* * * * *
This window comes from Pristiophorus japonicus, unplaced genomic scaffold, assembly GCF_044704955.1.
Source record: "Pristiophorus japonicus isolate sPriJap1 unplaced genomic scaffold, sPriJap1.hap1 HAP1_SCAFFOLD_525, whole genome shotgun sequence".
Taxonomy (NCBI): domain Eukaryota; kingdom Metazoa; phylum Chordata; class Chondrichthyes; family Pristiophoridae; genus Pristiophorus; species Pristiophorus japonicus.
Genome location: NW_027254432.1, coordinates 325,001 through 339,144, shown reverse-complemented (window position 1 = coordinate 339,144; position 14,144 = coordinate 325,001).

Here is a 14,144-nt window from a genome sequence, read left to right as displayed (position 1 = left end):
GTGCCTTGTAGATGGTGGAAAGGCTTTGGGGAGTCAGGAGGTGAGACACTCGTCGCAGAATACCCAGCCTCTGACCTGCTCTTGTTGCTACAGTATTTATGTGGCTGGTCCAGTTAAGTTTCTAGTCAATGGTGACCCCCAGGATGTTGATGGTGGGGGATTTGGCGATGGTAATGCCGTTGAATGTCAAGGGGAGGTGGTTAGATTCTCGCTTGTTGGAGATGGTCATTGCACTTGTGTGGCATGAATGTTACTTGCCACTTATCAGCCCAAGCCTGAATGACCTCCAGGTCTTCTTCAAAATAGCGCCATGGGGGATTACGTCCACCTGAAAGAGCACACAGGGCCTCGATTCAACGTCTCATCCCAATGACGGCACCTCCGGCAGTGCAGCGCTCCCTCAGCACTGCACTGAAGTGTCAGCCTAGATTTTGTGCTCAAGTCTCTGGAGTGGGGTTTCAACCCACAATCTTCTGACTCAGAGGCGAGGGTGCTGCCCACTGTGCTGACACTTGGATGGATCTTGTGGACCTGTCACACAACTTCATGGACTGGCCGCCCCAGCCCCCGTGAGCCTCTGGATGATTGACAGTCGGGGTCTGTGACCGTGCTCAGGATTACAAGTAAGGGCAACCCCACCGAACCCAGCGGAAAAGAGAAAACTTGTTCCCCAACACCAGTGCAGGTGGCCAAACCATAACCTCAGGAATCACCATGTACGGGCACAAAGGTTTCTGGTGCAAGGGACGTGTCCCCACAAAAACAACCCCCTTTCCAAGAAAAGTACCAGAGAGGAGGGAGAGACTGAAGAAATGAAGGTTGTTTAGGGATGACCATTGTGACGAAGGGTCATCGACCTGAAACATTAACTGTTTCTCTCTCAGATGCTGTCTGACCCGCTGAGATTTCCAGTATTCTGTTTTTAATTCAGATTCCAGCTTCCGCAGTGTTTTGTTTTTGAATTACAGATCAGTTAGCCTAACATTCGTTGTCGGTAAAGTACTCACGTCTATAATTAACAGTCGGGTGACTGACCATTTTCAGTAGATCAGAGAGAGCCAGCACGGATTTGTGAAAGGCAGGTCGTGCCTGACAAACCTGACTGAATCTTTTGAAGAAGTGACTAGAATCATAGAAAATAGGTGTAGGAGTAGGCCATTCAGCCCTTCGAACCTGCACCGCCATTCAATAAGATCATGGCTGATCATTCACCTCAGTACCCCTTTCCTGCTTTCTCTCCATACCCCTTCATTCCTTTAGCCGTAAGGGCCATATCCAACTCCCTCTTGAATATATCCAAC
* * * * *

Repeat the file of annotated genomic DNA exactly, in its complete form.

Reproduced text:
This window comes from Pristiophorus japonicus, unplaced genomic scaffold, assembly GCF_044704955.1.
Source record: "Pristiophorus japonicus isolate sPriJap1 unplaced genomic scaffold, sPriJap1.hap1 HAP1_SCAFFOLD_525, whole genome shotgun sequence".
Taxonomy (NCBI): domain Eukaryota; kingdom Metazoa; phylum Chordata; class Chondrichthyes; family Pristiophoridae; genus Pristiophorus; species Pristiophorus japonicus.
Genome location: NW_027254432.1, coordinates 325,001 through 339,144, shown reverse-complemented (window position 1 = coordinate 339,144; position 14,144 = coordinate 325,001).

Here is a 14,144-nt window from a genome sequence, read left to right as displayed (position 1 = left end):
GTGCCTTGTAGATGGTGGAAAGGCTTTGGGGAGTCAGGAGGTGAGACACTCGTCGCAGAATACCCAGCCTCTGACCTGCTCTTGTTGCTACAGTATTTATGTGGCTGGTCCAGTTAAGTTTCTAGTCAATGGTGACCCCCAGGATGTTGATGGTGGGGGATTTGGCGATGGTAATGCCGTTGAATGTCAAGGGGAGGTGGTTAGATTCTCGCTTGTTGGAGATGGTCATTGCACTTGTGTGGCATGAATGTTACTTGCCACTTATCAGCCCAAGCCTGAATGACCTCCAGGTCTTCTTCAAAATAGCGCCATGGGGGATTACGTCCACCTGAAAGAGCACACAGGGCCTCGATTCAACGTCTCATCCCAATGACGGCACCTCCGGCAGTGCAGCGCTCCCTCAGCACTGCACTGAAGTGTCAGCCTAGATTTTGTGCTCAAGTCTCTGGAGTGGGGTTTCAACCCACAATCTTCTGACTCAGAGGCGAGGGTGCTGCCCACTGTGCTGACACTTGGATGGATCTTGTGGACCTGTCACACAACTTCATGGACTGGCCGCCCCAGCCCCCGTGAGCCTCTGGATGATTGACAGTCGGGGTCTGTGACCGTGCTCAGGATTACAAGTAAGGGCAACCCCACCGAACCCAGCGGAAAAGAGAAAACTTGTTCCCCAACACCAGTGCAGGTGGCCAAACCATAACCTCAGGAATCACCATGTACGGGCACAAAGGTTTCTGGTGCAAGGGACGTGTCCCCACAAAAACAACCCCCTTTCCAAGAAAAGTACCAGAGAGGAGGGAGAGACTGAAGAAATGAAGGTTGTTTAGGGATGACCATTGTGACGAAGGGTCATCGACCTGAAACATTAACTGTTTCTCTCTCAGATGCTGTCTGACCCGCTGAGATTTCCAGTATTCTGTTTTTAATTCAGATTCCAGCTTCCGCAGTGTTTTGTTTTTGAATTACAGATCAGTTAGCCTAACATTCGTTGTCGGTAAAGTACTCACGTCTATAATTAACAGTCGGGTGACTGACCATTTTCAGTAGATCAGAGAGAGCCAGCACGGATTTGTGAAAGGCAGGTCGTGCCTGACAAACCTGACTGAATCTTTTGAAGAAGTGACTAGAATCATAGAAAATAGGTGTAGGAGTAGGCCATTCAGCCCTTCGAACCTGCACCGCCATTCAATAAGATCATGGCTGATCATTCACCTCAGTACCCCTTTCCTGCTTTCTCTCCATACCCCTTCATTCCTTTAGCCGTAAGGGCCATATCCAACTCCCTCTTGAATATATCCAAC